In the US there is an epidemic of childhood obesity. In the last 25 years, the prevalence of childhood obesity has tripled, and several clinical cases show that this condition causes serious health problems in children, especially cardiovascular disorders.
Hypercholesterolemia occurs when blood cholesterol levels are higher than what is considered normal. Among the factors that influence its increase are inadequate diets, liver, endocrine and renal diseases and familial hypercholesterolemia. If the recommended levels are exceeded, the chances of developing coronary diseases are increased.
The American Academy of Pediatrics recommends reducing the age to eight years to treat childhood obesity drugs, because the presence of cardiovascular problems at an early age is becoming very frequent. A recommendation not without controversy, which has raised controversy among experts, since primary prevention trials have shown a decrease in the rates of cardiovascular events, but not a decrease in mortality among adults.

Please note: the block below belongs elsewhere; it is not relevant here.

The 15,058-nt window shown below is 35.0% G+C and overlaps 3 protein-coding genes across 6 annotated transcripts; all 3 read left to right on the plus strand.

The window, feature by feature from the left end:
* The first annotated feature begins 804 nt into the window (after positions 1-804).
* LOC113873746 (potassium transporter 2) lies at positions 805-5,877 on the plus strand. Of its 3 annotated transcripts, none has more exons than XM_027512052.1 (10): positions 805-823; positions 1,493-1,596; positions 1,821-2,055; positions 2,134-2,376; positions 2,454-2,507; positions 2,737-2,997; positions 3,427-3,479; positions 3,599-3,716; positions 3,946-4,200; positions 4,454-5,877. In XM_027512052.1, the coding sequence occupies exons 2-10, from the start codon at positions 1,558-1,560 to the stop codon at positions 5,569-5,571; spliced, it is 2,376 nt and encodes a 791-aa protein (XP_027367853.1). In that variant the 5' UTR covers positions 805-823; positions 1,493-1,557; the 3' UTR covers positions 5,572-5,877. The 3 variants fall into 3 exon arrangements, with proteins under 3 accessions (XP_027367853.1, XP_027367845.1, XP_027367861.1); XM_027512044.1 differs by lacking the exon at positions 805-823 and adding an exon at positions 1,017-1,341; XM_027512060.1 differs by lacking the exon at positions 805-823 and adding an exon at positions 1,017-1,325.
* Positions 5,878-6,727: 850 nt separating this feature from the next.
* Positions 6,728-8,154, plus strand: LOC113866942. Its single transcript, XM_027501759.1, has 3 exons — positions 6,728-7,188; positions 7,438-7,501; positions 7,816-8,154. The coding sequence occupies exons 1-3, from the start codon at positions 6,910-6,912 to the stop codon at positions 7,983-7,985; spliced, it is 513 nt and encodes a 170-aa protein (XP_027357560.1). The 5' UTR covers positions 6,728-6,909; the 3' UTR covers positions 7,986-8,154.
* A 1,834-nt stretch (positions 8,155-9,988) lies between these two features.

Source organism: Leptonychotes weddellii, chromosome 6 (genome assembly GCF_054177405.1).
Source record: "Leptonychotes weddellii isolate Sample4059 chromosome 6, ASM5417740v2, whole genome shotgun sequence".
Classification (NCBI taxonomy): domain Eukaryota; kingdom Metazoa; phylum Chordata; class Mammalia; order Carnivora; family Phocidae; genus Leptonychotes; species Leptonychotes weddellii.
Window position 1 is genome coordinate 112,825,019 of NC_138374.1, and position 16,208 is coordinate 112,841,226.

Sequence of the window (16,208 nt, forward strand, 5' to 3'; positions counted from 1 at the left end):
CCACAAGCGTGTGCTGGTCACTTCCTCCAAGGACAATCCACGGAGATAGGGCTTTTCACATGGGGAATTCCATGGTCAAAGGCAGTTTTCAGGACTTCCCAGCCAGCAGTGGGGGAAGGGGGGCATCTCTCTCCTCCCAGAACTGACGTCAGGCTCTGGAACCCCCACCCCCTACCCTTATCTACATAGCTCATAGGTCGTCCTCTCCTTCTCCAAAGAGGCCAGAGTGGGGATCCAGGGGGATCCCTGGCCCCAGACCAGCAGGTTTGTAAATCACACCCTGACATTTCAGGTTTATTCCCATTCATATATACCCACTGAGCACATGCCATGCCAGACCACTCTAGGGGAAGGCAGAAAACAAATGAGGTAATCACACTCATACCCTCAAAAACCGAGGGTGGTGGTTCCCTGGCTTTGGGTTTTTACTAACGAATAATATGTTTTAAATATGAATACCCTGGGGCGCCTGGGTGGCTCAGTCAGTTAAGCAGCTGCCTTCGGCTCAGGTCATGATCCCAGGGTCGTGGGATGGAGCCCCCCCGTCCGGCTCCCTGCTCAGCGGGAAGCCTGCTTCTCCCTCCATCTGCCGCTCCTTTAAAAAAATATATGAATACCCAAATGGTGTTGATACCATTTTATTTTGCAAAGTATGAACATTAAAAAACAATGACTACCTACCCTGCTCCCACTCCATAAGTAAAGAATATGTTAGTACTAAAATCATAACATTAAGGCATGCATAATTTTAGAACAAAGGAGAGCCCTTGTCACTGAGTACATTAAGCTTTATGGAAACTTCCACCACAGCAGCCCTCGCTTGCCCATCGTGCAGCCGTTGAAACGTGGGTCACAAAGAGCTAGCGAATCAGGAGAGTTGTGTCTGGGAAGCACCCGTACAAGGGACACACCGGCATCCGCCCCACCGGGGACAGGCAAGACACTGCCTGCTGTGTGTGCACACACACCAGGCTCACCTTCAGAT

The main negative consequence of excess cholesterol in the blood is the development of coronary diseases
With eight years of age, a child's brain and other organs remain in the developmental stages and, therefore, concern that long-term pharmacotherapy initiating it at this age may negatively impact the central nervous system, immune function, hormones, metabolism or other systems in an unforeseen way.
Thus, the great question that arises is whether they are willing to treat hypercholesterolemia associated with childhood obesity with a growing range of powerful drugs for adults, or focus on adopting measures such as food regulation, improving the quality of nutrition in school, promoting physical activity inside and outside the school environment, and providing greater funding for programs for the prevention and treatment of obesity.